Natural Home Remedies for Asthma Treatment



Although there are many medical ways to help asthma sufferers breathe easier, experts recommend combining certain natural home remedies with prescription anti-inflammatories and bronchodilators. Here are some helpful remedies right from the kitchen.

Home Remedies From the Cupboard
Coffee. The caffeine in regular coffee can help prevent and control asthma attacks. Researchers have found that regular coffee drinkers have one-third fewer asthma symptoms than those who don't drink the hot stuff. The reason? Caffeine has bronchodilating effects. In fact, caffeine was one of the main anti-asthmatic drugs during the nineteenth century. Don't load up on java, though -- three cups a day will provide the maximum benefit -- and don't give coffee to children with asthma.
Onions. Onions are loaded with anti-inflammatory properties. Studies have shown that these properties can reduce the constriction of the airways in an asthma attack. Raw onions are generally too irritating, but eating cooked onions may help to lessen asthma attacks.

Home Remedies From the Drawer

Cheesecloth. 
Put a fine cheesecloth over each room's heat outlet. This homemade dust filter can help by catching dust, animal dander, and pollen before it's recirculated into the air. Stick-on commercial filters are also available. And don't forget the number one most effective home aid -- scrupulous cleaning. It's not easy, but being a bit obsessive about keeping a clean house goes a long way toward helping to alleviate asthma symptoms.
Home Remedies From the Refrigerator
Chili peppers. Hot foods such as chili peppers open up airways. Experts believe this happens because peppers stimulate fluids in the mouth, throat, and lungs. The increase in fluids thins out the mucus formed during an asthma attack so it can be coughed up, making breathing easier. Capsaicin, the stuff that makes hot peppers hot, acts as an anti-inflammatory when eaten.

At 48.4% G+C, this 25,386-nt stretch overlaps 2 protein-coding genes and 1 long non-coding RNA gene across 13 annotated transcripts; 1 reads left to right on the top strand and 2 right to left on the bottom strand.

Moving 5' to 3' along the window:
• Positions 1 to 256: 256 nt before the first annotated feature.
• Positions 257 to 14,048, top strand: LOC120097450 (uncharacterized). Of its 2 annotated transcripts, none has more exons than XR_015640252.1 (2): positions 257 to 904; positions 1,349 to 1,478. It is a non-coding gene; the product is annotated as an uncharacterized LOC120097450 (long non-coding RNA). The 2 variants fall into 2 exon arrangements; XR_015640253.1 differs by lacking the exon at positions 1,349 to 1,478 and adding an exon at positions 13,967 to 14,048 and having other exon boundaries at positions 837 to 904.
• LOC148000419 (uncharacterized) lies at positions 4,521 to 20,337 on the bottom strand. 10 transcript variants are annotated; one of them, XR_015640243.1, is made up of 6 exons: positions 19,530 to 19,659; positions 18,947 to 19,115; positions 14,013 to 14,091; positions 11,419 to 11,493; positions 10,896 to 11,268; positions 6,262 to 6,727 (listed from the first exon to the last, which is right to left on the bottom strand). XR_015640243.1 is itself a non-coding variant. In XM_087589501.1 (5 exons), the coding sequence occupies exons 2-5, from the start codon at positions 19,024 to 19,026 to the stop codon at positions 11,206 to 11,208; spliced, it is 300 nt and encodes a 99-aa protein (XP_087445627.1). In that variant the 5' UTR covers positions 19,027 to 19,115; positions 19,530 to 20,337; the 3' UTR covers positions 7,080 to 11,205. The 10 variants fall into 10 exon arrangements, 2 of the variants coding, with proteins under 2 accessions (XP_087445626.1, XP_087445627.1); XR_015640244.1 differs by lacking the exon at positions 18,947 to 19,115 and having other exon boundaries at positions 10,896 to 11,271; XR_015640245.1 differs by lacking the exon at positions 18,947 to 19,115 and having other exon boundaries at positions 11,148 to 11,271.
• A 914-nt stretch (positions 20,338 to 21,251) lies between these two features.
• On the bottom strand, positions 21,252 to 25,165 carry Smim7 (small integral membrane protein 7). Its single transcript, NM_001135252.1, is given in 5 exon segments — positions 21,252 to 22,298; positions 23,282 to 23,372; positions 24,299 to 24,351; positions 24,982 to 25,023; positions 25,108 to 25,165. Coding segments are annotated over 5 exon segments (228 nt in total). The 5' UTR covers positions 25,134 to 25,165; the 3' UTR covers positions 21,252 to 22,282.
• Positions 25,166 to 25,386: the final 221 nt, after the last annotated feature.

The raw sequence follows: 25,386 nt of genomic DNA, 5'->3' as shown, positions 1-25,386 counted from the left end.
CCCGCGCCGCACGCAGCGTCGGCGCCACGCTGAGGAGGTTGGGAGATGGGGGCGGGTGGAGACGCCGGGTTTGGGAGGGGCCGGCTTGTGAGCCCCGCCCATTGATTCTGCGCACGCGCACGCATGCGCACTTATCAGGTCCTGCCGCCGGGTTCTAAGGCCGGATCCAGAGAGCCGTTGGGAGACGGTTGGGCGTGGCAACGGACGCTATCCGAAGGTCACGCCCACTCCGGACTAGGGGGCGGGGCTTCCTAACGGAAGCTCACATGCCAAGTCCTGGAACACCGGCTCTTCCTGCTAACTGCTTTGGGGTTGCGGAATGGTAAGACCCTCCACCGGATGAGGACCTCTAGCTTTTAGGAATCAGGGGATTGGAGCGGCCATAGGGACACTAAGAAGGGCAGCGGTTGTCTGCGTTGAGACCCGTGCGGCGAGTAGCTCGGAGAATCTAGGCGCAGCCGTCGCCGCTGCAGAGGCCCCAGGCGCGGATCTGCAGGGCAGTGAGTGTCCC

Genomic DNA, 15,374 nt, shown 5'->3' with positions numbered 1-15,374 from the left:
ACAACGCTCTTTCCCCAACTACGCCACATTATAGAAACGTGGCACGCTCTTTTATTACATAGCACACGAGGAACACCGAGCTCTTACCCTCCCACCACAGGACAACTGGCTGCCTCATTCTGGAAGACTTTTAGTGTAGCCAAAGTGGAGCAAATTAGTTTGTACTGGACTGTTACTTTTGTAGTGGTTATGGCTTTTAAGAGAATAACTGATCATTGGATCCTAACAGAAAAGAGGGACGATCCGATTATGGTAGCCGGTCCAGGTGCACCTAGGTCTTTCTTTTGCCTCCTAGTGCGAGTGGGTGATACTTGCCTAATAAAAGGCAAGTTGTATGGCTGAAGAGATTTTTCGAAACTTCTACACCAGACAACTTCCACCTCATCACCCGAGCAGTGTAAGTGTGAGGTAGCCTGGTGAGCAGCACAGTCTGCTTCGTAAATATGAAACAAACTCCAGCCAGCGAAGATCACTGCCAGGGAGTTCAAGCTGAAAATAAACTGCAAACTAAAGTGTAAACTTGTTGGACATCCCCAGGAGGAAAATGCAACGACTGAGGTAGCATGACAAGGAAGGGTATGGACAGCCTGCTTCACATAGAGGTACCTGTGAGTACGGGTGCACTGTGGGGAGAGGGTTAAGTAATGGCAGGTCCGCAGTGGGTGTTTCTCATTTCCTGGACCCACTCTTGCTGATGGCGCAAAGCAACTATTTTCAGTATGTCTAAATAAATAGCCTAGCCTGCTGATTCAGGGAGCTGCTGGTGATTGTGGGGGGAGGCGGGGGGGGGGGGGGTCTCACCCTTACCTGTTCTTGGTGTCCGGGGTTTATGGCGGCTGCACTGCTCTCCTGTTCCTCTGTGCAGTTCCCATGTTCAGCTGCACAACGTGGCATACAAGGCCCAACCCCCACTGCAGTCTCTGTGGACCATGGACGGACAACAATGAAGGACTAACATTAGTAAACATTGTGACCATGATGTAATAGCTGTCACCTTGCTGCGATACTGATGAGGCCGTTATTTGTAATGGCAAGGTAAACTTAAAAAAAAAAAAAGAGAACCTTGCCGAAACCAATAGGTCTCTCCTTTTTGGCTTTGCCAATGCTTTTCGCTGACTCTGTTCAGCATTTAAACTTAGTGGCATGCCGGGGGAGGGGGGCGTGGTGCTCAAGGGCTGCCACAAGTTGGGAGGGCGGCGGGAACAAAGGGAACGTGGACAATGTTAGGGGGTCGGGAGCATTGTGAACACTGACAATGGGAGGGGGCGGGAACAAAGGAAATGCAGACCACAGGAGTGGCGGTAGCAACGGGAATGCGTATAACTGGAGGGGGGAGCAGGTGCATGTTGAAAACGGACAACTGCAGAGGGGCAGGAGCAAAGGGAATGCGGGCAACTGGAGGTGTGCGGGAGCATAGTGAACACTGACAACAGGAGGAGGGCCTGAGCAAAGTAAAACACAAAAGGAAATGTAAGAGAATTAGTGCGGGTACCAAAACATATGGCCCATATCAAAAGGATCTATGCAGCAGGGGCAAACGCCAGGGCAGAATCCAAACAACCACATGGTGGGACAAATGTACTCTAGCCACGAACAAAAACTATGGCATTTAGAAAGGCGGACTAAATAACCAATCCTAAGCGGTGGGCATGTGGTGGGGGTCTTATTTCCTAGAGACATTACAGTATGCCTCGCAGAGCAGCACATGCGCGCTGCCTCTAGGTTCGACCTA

Eating hot foods like chili peppers may help you breathe easier.

Orange juice. Vitamin C is the main antioxidant in the lining of the bronchi and bronchioles. Research discovered that people with asthma had low levels of vitamin C; eating foods that had at least 300 mg of vitamin C a day -- equivalent to about three glasses of orange juice -- cut wheezing by 30 percent. Other foods high in vitamin C include red bell pepper, papaya, broccoli, blueberries, and strawberries.
Salmon. Fatty fish such as sardines, salmon, mackerel, and tuna contain omega-3 fatty acids. These fatty acids seem to help the lungs react better to irritants in people who have asthma and may even help prevent asthma in people who have never had an attack. Studies have found that kids who eat fish more than once a week have one-third the risk of getting asthma, as compared to children who don't eat fish. And researchers discovered that people who took fish oil supplements, equivalent to eating 8 ounces of mackerel a day, increased their body's ability to avoid a severe asthma attack by 50 percent.
Yogurt. Vitamin B12 can alleviate the symptoms of asthma, and it seems to be even more effective in asthma sufferers who are sensitive to sulfite. Studies have found that taking 1 to 4 micrograms (mcg) works best as protection against asthma attacks. The current RDA for vitamin B12 is 2.4 mcg for adults. One cup of yogurt has 1.4 mcg of the lung-loving vitamin.
Home Remedies From the Spice Rack
Peppermint extract. This is a folk remedy for a homemade vaporizer: Put 1 quart nonchlorinated water in a stainless steel, glass, or enamel pan, and put it on the stove. Add 10 drops peppermint extract or peppermint oil, and bring to a boil. Let it simmer for about 1 hour, until all the water is gone. The volatile oil will saturate the room air.
Home Remedies Do's and Don'ts
Don't overload your salt intake. Salt tends to make the airways more sensitive to triggers. 
Do consider a high-quality vegan diet. Getting rid of animal products in the diet helps asthma by eliminating many food allergens (cow's milk, for example). Remember, though, that vegan diets can be deficient in protein and B12, which can be especially risky for kids and pregnant or lactating women. You might consider seeking the help of a nutritionist or dietician to help you plan a vegan diet.
More Home Remedies for Asthma
The key to managing asthma effectively is to prevent an attack before it occurs. By applying these home remedies and making some important lifestyle changes, you may be able to avoid the triggers that can exacerbate your asthma.
Kick the cigarette habit.